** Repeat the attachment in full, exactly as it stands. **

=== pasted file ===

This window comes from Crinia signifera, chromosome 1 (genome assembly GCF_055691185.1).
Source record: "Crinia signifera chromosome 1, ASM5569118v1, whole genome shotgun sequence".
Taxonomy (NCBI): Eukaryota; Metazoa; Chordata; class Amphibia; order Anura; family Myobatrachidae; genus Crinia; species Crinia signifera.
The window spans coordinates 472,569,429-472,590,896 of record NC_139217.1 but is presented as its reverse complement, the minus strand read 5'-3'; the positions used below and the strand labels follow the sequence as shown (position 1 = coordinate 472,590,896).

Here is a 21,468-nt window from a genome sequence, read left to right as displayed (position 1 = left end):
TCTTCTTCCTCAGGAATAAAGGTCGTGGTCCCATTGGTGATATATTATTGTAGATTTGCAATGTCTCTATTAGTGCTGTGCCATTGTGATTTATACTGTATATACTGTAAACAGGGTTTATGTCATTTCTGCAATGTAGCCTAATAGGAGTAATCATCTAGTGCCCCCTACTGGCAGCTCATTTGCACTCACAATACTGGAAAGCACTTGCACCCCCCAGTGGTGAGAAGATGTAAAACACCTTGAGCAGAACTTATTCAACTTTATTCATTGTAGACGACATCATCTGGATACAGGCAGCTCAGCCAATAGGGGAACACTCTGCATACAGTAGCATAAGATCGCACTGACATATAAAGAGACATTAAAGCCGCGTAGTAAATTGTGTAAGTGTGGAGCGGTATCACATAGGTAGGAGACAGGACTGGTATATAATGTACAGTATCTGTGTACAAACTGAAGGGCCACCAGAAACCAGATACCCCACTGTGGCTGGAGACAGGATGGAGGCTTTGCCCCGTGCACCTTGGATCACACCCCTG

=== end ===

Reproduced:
This window comes from Crinia signifera, chromosome 1 (genome assembly GCF_055691185.1).
Source record: "Crinia signifera chromosome 1, ASM5569118v1, whole genome shotgun sequence".
Taxonomy (NCBI): Eukaryota; Metazoa; Chordata; class Amphibia; order Anura; family Myobatrachidae; genus Crinia; species Crinia signifera.
The window spans coordinates 472,569,429-472,590,896 of record NC_139217.1 but is presented as its reverse complement, the minus strand read 5'-3'; the positions used below and the strand labels follow the sequence as shown (position 1 = coordinate 472,590,896).

Here is a 21,468-nt window from a genome sequence, read left to right as displayed (position 1 = left end):
TCTTCTTCCTCAGGAATAAAGGTCGTGGTCCCATTGGTGATATATTATTGTAGATTTGCAATGTCTCTATTAGTGCTGTGCCATTGTGATTTATACTGTATATACTGTAAACAGGGTTTATGTCATTTCTGCAATGTAGCCTAATAGGAGTAATCATCTAGTGCCCCCTACTGGCAGCTCATTTGCACTCACAATACTGGAAAGCACTTGCACCCCCCAGTGGTGAGAAGATGTAAAACACCTTGAGCAGAACTTATTCAACTTTATTCATTGTAGACGACATCATCTGGATACAGGCAGCTCAGCCAATAGGGGAACACTCTGCATACAGTAGCATAAGATCGCACTGACATATAAAGAGACATTAAAGCCGCGTAGTAAATTGTGTAAGTGTGGAGCGGTATCACATAGGTAGGAGACAGGACTGGTATATAATGTACAGTATCTGTGTACAAACTGAAGGGCCACCAGAAACCAGATACCCCACTGTGGCTGGAGACAGGATGGAGGCTTTGCCCCGTGCACCTTGGATCACACCCCTG